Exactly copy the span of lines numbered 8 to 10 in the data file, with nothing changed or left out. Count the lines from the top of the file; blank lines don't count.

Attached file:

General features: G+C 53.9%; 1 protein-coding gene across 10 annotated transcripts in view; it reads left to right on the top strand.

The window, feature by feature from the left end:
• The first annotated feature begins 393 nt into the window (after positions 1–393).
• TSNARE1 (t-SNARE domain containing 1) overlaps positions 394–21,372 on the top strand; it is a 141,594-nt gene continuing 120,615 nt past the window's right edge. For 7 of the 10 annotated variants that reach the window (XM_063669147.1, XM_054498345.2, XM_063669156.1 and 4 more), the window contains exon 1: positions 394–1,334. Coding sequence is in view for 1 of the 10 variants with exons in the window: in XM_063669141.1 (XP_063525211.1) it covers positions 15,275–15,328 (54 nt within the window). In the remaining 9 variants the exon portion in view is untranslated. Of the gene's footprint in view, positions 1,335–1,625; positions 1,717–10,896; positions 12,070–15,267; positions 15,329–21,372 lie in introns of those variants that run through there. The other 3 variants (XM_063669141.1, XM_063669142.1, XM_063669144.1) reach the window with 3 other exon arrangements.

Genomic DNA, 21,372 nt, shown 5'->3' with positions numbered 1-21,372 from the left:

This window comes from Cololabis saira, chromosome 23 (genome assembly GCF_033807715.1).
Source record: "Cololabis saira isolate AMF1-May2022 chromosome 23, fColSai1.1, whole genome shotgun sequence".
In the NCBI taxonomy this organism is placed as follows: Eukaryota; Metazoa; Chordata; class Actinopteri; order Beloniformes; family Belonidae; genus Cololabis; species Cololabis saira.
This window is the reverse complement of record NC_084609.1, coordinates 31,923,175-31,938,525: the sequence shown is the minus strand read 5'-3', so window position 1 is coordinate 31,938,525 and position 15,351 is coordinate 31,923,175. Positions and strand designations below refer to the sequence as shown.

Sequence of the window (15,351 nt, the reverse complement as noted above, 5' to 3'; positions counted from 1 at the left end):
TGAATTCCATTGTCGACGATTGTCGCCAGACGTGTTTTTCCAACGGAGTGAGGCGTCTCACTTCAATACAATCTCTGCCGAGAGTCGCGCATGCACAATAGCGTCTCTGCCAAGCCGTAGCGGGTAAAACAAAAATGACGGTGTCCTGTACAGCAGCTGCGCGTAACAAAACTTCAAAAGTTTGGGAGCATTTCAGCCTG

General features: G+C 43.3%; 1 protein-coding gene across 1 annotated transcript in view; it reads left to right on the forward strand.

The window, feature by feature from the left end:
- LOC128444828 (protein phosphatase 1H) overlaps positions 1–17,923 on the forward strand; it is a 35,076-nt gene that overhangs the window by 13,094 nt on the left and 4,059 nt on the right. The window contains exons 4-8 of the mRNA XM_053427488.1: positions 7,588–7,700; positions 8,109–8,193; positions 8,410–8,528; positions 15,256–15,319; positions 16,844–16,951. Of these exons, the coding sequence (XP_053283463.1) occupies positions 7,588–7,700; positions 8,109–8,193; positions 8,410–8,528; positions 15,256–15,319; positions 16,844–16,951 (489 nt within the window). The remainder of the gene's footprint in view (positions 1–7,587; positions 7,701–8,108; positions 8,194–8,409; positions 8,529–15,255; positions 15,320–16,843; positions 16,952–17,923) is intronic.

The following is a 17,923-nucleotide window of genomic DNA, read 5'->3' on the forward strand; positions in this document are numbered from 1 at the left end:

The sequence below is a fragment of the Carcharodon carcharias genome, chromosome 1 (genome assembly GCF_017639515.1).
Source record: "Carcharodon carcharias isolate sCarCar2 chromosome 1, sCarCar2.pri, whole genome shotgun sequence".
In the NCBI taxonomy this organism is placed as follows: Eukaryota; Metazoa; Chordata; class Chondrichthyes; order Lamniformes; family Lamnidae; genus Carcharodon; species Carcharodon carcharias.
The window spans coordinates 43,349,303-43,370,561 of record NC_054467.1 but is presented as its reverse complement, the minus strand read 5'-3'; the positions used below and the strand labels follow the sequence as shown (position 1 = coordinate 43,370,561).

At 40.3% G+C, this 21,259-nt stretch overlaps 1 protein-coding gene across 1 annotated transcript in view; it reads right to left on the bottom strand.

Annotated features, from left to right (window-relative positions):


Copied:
In the NCBI taxonomy this organism is placed as follows: Eukaryota; Metazoa; Chordata; class Actinopteri; order Beloniformes; family Belonidae; genus Cololabis; species Cololabis saira.
This window is the reverse complement of record NC_084609.1, coordinates 31,923,175-31,938,525: the sequence shown is the minus strand read 5'-3', so window position 1 is coordinate 31,938,525 and position 15,351 is coordinate 31,923,175. Positions and strand designations below refer to the sequence as shown.

Sequence of the window (15,351 nt, the reverse complement as noted above, 5' to 3'; positions counted from 1 at the left end):